The playlist takes the listener on a captivating musical journey through the life of Nelson Mandela. It was compiled by Mabuse, who consulted with Mandela’s family and friends to ensure that the music would be relevant and accurate. The playlist also features commentary by Mabuse, which was recorded in his Soweto home.
“I have tried to tell the story of the music that Madiba loved,” says Mabuse. “The Playlist excludes the time in prison obviously, as Madiba would not have had exposure to music in that time. We have focused on the music we know he loved before and after that period. This recording was really an emotional journey for me, but an incredible opportunity to document these memories.”
The playlist features the music the young Mandela loved, such as The Manhattan Brothers, Solomon Linda, Brenda Fassie and Miriam Makeba. It includes struggle songs from Chicco, Johnny Clegg, Hugh Masekela and Yvonne Chaka Chaka. The playlist also includes Mandela by Zahara, one of the younger artists who caught Madiba’s ear.
Mabuse also offers stories of his own songs, such as Shikisha, a song greatly beloved by the former President.
“I was delighted to share my thoughts and hope the listeners enjoyed the musical journey,” says Mabuse. “Madiba did enjoy music immensely and we all have a purpose wherever we are in the world to celebrate culture and to learn from different cultures and music forms and styles.”
This playlist was inspired by the Nelson Mandela 100 campaign, calling on corporates and individuals to act as sources of inspiration and engage in conversation and action.
Sports streaming takes off
Live streaming of sports is coming of age as a mainstream method of viewing big games, as the latest FIFA World Cup figures from the UK show. Africa isn’t yet at the same level when it comes to the adoption of sports streaming, but usage is clearly moving in the right direction.
England’s World Cup quarter-final against Sweden was watched by just under 20 million viewers in the UK via BBC One. While this traditional broadcast audience was huge, it was streaming that broke records: the game was the BBC’s most popular online-viewed live programme ever, with 3.8 million views. In Africa, the absolute numbers are lower but the trend towards streaming major sports events on the continent is also well under way.
According to DStv, live streaming of sports dominates the usage figures for its live and recorded TV streaming app, DStv Now. The number of people using the app in June was five times higher than a year ago, with concurrent views peaking during major football and rugby games.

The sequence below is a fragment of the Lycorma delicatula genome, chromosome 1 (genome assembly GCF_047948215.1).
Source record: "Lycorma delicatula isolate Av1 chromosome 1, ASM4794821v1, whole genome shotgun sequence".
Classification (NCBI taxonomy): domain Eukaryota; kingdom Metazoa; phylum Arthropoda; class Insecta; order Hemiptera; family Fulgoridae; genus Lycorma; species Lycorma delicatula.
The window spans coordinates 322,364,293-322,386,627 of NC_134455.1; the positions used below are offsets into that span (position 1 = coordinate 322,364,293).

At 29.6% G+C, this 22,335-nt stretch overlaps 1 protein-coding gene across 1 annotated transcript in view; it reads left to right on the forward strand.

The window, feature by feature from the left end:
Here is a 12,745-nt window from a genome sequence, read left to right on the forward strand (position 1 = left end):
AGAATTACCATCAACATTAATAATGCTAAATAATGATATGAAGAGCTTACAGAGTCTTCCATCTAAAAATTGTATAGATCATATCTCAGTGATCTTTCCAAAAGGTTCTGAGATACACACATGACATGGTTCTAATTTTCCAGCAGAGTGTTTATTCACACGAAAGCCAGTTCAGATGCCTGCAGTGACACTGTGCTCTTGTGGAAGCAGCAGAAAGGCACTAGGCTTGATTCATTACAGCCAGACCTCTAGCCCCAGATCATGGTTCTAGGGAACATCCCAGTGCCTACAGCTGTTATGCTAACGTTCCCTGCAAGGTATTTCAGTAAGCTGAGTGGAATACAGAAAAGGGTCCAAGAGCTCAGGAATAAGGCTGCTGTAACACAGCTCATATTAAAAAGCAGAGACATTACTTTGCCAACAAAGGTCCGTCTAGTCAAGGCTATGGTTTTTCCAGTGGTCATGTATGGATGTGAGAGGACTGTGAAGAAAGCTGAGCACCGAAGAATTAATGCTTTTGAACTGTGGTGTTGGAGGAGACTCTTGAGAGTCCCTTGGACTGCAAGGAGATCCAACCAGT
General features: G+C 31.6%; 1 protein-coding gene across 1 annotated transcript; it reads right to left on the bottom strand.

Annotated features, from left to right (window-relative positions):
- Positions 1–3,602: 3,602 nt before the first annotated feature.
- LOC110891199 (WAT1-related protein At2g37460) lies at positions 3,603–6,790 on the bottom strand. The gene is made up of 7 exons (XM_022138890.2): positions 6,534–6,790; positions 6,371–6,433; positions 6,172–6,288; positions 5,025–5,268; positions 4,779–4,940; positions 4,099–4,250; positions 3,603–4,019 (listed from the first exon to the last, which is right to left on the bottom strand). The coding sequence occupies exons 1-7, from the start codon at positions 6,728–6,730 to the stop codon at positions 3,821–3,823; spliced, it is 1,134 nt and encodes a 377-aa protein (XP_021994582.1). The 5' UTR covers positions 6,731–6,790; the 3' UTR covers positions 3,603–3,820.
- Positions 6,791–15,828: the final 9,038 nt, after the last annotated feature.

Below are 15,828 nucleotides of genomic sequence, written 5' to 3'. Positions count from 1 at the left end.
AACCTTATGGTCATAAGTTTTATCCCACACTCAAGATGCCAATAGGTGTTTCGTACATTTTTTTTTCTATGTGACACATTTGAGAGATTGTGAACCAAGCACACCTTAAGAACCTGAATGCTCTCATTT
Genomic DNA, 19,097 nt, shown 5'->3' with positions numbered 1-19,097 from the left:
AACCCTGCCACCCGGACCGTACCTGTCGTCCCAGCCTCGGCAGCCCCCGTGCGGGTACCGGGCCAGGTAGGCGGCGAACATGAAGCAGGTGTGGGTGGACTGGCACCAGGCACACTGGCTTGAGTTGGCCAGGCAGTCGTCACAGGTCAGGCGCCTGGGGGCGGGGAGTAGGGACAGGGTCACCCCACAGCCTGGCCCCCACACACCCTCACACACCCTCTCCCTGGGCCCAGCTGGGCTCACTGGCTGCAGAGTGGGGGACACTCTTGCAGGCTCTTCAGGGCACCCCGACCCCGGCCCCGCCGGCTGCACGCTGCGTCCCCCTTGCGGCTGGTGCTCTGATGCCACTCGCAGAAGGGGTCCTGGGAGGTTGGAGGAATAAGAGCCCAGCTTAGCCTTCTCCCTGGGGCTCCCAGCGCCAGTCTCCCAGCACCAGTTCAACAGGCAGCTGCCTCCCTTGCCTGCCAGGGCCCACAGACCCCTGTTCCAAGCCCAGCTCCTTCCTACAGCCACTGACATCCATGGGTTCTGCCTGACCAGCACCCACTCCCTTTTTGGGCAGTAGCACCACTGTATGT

Since the start of the World Cup, average weekday usage of DStv Now is up 60%. The absolute peak in concurrent usage for one event was reached on 26 June, during the Nigeria vs Argentina game. The app’s biggest ever test was on 16 June with both Springbok Rugby and World Cup Football under way at the same time, resulting in concurrent in-app views seven times higher than the peaks seen in June last year.
The World Cup has also been a major reason for new users to download and try out the app. First-time app user volumes have tripled on Android and doubled on iOS since the start of the tournament.
“While we expected live sports streaming to take off, it’s also been pleasing to see that the app is really popular for watching shows on Catch Up,” says MultiChoice South Africa Chief Operating Officer Mark Rayner. “Interestingly, some of the most popular Catch Up shows are local, with Isibaya, Binnelanders, The Queen and The River all getting a significant number of views.”
With respect to app usage, the web and Android apps are the most popular way to watch DStv Now, with Android outpacing iOS by a factor of 2:1.
“We’re continuing to develop DStv Now, with 4k streaming in testing and smart TV and Apple TV apps on their way shortly,” says Rayner. “The other key priority for us is working with the telcos to deliver mobile data propositions that make watching online painless and worry-free for our customers.”
The DStv Now app is free to all 10 million DStv customers in Africa. The app streams DStv live channels as well as supplying an extended Catch Up library. Two separate streams can be watched on different devices simultaneously, and content can also be downloaded to smartphones and tablets. The content available on the app varies according to the DStv package subscribed to.